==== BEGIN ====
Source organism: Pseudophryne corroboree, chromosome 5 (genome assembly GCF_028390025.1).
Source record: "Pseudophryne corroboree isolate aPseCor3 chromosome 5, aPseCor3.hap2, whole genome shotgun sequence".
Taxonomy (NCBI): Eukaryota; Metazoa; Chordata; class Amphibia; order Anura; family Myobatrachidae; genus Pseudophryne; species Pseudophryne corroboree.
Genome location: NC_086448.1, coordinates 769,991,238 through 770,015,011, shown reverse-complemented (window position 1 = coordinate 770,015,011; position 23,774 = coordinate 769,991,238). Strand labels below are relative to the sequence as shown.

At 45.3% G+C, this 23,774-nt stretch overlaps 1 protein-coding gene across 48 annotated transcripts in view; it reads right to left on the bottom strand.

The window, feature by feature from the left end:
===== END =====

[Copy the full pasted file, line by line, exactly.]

Source organism: Pseudophryne corroboree, chromosome 5 (genome assembly GCF_028390025.1).
Source record: "Pseudophryne corroboree isolate aPseCor3 chromosome 5, aPseCor3.hap2, whole genome shotgun sequence".
Taxonomy (NCBI): Eukaryota; Metazoa; Chordata; class Amphibia; order Anura; family Myobatrachidae; genus Pseudophryne; species Pseudophryne corroboree.
Genome location: NC_086448.1, coordinates 769,991,238 through 770,015,011, shown reverse-complemented (window position 1 = coordinate 770,015,011; position 23,774 = coordinate 769,991,238). Strand labels below are relative to the sequence as shown.

At 45.3% G+C, this 23,774-nt stretch overlaps 1 protein-coding gene across 48 annotated transcripts in view; it reads right to left on the bottom strand.

The window, feature by feature from the left end: